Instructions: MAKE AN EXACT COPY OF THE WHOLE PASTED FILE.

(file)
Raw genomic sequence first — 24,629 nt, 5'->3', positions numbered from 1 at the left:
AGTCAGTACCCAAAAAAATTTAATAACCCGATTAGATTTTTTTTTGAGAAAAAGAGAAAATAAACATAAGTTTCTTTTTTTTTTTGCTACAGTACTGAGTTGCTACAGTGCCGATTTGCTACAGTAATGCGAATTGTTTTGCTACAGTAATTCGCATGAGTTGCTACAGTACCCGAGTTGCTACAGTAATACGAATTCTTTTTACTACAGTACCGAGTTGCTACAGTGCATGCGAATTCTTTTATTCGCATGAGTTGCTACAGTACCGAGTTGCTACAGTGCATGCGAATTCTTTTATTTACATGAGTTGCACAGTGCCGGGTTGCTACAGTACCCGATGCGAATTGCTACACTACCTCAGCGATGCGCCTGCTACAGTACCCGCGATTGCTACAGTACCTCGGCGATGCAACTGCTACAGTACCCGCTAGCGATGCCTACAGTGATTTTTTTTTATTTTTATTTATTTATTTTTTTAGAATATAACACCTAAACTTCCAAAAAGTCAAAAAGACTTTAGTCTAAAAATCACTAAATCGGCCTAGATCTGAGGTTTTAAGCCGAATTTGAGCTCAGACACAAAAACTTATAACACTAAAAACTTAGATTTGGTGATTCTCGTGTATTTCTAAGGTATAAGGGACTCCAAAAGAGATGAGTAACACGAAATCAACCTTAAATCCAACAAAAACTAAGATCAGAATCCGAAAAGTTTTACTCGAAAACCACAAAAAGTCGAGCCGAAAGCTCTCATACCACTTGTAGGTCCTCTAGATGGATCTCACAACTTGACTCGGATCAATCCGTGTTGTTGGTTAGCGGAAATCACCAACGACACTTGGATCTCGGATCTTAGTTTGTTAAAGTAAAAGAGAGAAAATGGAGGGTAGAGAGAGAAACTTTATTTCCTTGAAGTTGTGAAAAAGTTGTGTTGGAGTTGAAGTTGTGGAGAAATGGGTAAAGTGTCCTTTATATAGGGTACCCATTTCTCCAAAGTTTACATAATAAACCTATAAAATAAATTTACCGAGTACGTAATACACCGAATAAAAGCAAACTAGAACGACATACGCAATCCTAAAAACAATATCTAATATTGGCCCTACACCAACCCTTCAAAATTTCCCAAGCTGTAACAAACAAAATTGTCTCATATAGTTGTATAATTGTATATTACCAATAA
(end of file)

Raw genomic sequence first — 24,629 nt, 5'->3', positions numbered from 1 at the left:
AGTCAGTACCCAAAAAAATTTAATAACCCGATTAGATTTTTTTTTGAGAAAAAGAGAAAATAAACATAAGTTTCTTTTTTTTTTTGCTACAGTACTGAGTTGCTACAGTGCCGATTTGCTACAGTAATGCGAATTGTTTTGCTACAGTAATTCGCATGAGTTGCTACAGTACCCGAGTTGCTACAGTAATACGAATTCTTTTTACTACAGTACCGAGTTGCTACAGTGCATGCGAATTCTTTTATTCGCATGAGTTGCTACAGTACCGAGTTGCTACAGTGCATGCGAATTCTTTTATTTACATGAGTTGCACAGTGCCGGGTTGCTACAGTACCCGATGCGAATTGCTACACTACCTCAGCGATGCGCCTGCTACAGTACCCGCGATTGCTACAGTACCTCGGCGATGCAACTGCTACAGTACCCGCTAGCGATGCCTACAGTGATTTTTTTTTATTTTTATTTATTTATTTTTTTAGAATATAACACCTAAACTTCCAAAAAGTCAAAAAGACTTTAGTCTAAAAATCACTAAATCGGCCTAGATCTGAGGTTTTAAGCCGAATTTGAGCTCAGACACAAAAACTTATAACACTAAAAACTTAGATTTGGTGATTCTCGTGTATTTCTAAGGTATAAGGGACTCCAAAAGAGATGAGTAACACGAAATCAACCTTAAATCCAACAAAAACTAAGATCAGAATCCGAAAAGTTTTACTCGAAAACCACAAAAAGTCGAGCCGAAAGCTCTCATACCACTTGTAGGTCCTCTAGATGGATCTCACAACTTGACTCGGATCAATCCGTGTTGTTGGTTAGCGGAAATCACCAACGACACTTGGATCTCGGATCTTAGTTTGTTAAAGTAAAAGAGAGAAAATGGAGGGTAGAGAGAGAAACTTTATTTCCTTGAAGTTGTGAAAAAGTTGTGTTGGAGTTGAAGTTGTGGAGAAATGGGTAAAGTGTCCTTTATATAGGGTACCCATTTCTCCAAAGTTTACATAATAAACCTATAAAATAAATTTACCGAGTACGTAATACACCGAATAAAAGCAAACTAGAACGACATACGCAATCCTAAAAACAATATCTAATATTGGCCCTACACCAACCCTTCAAAATTTCCCAAGCTGTAACAAACAAAATTGTCTCATATAGTTGTATAATTGTATATTACCAATAA